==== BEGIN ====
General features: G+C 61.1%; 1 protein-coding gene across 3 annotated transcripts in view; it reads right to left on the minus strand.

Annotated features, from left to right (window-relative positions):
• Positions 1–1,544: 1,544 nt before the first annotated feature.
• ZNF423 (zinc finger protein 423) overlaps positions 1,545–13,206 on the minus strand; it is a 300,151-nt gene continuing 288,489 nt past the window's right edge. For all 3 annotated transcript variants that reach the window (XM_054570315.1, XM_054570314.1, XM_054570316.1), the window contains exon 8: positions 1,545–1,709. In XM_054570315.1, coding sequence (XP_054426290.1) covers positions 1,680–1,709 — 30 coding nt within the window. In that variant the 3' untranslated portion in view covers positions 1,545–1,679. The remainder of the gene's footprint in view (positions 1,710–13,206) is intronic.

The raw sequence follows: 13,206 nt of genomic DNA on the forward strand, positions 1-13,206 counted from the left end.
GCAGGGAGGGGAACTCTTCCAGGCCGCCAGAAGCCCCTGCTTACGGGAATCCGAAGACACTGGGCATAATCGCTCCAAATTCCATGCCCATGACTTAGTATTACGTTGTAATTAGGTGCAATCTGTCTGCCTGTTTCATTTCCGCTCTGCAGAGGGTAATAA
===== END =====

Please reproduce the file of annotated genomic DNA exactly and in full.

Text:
General features: G+C 61.1%; 1 protein-coding gene across 3 annotated transcripts in view; it reads right to left on the minus strand.

Annotated features, from left to right (window-relative positions):
• Positions 1–1,544: 1,544 nt before the first annotated feature.
• ZNF423 (zinc finger protein 423) overlaps positions 1,545–13,206 on the minus strand; it is a 300,151-nt gene continuing 288,489 nt past the window's right edge. For all 3 annotated transcript variants that reach the window (XM_054570315.1, XM_054570314.1, XM_054570316.1), the window contains exon 8: positions 1,545–1,709. In XM_054570315.1, coding sequence (XP_054426290.1) covers positions 1,680–1,709 — 30 coding nt within the window. In that variant the 3' untranslated portion in view covers positions 1,545–1,679. The remainder of the gene's footprint in view (positions 1,710–13,206) is intronic.

The raw sequence follows: 13,206 nt of genomic DNA on the forward strand, positions 1-13,206 counted from the left end.
GCAGGGAGGGGAACTCTTCCAGGCCGCCAGAAGCCCCTGCTTACGGGAATCCGAAGACACTGGGCATAATCGCTCCAAATTCCATGCCCATGACTTAGTATTACGTTGTAATTAGGTGCAATCTGTCTGCCTGTTTCATTTCCGCTCTGCAGAGGGTAATAA